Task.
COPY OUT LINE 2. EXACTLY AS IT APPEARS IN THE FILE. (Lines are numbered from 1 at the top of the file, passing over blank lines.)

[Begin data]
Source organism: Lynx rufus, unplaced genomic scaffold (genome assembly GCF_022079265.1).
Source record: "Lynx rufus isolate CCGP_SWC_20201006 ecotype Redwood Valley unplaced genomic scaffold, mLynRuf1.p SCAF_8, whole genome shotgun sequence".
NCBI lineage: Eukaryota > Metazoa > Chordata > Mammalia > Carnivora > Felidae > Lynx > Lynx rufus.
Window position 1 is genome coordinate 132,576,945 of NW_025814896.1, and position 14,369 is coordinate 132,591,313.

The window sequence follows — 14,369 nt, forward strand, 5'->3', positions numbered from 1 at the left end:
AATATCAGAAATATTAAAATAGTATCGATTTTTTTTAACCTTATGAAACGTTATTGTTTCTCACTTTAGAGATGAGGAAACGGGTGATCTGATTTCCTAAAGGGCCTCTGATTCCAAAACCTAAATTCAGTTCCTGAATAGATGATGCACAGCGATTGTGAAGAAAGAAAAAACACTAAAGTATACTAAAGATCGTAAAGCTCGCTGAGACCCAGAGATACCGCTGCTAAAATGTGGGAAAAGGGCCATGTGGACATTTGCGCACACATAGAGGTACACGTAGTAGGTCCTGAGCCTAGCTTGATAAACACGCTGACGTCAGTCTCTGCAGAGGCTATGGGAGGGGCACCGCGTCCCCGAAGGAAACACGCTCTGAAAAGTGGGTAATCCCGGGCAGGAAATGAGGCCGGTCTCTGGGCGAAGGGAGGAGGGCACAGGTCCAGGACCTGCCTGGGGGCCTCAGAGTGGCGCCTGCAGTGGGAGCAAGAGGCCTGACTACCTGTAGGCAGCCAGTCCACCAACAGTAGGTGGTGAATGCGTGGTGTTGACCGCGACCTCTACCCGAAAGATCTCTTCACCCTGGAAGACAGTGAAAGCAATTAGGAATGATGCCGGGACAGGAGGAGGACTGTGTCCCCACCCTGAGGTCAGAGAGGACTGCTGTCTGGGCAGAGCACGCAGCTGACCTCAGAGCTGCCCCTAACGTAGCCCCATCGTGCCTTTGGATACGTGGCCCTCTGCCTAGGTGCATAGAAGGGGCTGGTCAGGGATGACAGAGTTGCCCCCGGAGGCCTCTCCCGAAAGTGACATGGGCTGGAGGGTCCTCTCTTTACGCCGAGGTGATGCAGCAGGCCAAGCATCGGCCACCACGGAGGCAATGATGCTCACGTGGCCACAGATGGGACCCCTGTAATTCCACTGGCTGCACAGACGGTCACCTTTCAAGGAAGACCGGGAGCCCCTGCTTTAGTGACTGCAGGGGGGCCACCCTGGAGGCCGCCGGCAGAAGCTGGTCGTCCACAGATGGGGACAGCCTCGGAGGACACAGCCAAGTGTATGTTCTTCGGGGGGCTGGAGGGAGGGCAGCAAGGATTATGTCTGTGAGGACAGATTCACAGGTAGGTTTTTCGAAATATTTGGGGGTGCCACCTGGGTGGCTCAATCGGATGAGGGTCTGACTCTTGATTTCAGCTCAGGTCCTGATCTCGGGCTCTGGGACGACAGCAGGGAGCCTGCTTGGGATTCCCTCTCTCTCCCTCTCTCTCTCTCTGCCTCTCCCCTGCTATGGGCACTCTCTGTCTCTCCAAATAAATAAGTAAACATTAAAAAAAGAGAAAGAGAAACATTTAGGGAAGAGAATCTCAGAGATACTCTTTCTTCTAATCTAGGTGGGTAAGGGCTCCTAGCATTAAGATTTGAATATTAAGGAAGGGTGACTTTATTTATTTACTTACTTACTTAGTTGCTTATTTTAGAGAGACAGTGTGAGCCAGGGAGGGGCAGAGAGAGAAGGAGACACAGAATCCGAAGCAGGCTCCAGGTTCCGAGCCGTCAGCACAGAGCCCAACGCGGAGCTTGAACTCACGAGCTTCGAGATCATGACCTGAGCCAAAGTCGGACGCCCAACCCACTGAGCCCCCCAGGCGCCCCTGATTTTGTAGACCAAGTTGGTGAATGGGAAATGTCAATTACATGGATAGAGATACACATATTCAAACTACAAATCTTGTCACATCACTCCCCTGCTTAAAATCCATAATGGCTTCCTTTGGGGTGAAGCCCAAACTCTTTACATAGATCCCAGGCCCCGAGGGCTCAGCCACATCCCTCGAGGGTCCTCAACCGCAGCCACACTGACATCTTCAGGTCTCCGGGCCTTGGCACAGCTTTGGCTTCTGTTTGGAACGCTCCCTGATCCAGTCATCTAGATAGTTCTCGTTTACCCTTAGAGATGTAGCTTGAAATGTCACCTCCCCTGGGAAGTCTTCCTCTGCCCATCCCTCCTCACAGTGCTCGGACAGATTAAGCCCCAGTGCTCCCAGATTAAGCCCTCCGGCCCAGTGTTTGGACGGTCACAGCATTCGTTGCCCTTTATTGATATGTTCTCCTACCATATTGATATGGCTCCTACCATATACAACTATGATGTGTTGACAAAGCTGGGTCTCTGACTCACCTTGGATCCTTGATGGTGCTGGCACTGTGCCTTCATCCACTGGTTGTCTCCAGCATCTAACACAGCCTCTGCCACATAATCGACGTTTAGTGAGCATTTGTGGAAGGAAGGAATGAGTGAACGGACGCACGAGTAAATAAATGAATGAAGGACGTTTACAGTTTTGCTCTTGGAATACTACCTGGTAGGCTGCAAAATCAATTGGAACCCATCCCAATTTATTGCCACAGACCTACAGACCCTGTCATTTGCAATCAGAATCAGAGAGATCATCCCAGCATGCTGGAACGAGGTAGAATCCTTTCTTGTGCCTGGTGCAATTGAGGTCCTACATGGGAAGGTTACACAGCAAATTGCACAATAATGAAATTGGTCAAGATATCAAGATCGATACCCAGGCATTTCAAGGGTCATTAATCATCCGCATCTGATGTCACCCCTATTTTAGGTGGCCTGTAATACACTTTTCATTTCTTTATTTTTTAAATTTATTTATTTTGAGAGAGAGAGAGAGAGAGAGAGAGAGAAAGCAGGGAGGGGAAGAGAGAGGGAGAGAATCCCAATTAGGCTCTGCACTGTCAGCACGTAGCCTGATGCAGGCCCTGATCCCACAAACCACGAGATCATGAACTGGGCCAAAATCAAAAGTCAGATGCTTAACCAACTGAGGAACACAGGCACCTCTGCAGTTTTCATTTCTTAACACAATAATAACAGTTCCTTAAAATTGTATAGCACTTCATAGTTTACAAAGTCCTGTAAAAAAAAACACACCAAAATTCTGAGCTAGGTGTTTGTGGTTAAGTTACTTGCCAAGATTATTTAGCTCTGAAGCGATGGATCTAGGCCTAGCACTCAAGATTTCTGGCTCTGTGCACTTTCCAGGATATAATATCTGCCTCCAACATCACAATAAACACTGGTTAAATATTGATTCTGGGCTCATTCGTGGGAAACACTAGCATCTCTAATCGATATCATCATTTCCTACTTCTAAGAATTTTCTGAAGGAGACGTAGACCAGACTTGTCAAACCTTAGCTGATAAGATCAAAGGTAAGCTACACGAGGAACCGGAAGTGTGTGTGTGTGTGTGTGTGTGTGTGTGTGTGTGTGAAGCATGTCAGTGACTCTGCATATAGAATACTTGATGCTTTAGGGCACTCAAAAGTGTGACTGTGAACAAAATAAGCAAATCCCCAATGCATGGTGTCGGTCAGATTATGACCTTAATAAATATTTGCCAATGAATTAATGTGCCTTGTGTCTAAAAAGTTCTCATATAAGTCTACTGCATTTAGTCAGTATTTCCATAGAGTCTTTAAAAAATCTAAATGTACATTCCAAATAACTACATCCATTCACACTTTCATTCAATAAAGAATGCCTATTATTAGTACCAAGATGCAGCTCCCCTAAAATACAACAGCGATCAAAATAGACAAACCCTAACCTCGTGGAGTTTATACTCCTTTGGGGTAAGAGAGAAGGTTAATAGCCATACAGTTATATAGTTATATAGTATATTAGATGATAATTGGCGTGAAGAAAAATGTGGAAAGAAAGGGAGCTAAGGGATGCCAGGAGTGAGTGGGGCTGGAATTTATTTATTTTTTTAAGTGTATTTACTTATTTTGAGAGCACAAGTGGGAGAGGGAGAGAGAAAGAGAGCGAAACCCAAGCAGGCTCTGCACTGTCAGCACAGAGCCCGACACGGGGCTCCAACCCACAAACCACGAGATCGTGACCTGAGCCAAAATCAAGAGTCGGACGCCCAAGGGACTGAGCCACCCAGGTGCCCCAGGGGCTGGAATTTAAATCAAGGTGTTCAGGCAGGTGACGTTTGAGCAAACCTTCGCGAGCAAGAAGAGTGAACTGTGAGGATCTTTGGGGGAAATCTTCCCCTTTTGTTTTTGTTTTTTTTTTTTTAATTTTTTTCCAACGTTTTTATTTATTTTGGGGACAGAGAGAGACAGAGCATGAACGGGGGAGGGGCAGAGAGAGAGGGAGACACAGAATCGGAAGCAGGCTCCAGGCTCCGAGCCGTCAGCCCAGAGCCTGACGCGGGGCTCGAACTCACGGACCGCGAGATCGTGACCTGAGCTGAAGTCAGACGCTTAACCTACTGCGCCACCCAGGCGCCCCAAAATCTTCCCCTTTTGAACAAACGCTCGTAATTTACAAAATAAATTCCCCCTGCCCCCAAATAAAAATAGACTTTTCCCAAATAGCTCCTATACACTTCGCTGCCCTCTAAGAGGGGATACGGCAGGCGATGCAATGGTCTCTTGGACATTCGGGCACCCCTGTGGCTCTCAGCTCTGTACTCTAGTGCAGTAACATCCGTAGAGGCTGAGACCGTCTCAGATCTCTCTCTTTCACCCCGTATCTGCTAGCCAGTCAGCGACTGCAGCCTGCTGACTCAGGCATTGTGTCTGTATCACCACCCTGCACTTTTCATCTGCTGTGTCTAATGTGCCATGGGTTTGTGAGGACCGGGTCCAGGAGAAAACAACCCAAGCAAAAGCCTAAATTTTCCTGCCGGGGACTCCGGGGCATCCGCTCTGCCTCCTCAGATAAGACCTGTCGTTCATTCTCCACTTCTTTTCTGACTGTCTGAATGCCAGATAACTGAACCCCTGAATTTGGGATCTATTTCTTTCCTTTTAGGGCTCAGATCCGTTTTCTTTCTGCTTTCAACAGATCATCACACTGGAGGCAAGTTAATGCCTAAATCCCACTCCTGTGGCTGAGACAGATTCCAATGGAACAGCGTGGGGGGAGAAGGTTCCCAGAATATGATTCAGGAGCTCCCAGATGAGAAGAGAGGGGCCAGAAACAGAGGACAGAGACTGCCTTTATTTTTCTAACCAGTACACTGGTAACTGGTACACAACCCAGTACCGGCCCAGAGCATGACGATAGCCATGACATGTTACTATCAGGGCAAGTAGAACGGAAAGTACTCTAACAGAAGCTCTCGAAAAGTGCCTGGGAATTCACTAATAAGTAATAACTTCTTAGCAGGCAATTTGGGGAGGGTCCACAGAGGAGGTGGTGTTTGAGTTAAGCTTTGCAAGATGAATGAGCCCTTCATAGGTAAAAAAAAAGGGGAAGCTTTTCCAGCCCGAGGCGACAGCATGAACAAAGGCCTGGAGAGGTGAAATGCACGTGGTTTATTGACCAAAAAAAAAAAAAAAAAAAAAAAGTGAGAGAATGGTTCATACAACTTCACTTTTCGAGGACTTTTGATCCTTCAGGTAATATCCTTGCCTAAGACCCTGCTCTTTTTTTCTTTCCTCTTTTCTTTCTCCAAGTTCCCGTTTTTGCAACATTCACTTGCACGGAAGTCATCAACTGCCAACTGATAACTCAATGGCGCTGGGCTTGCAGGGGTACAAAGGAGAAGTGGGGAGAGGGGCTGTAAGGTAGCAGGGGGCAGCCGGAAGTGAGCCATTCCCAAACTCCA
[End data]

Source record: "Lynx rufus isolate CCGP_SWC_20201006 ecotype Redwood Valley unplaced genomic scaffold, mLynRuf1.p SCAF_8, whole genome shotgun sequence".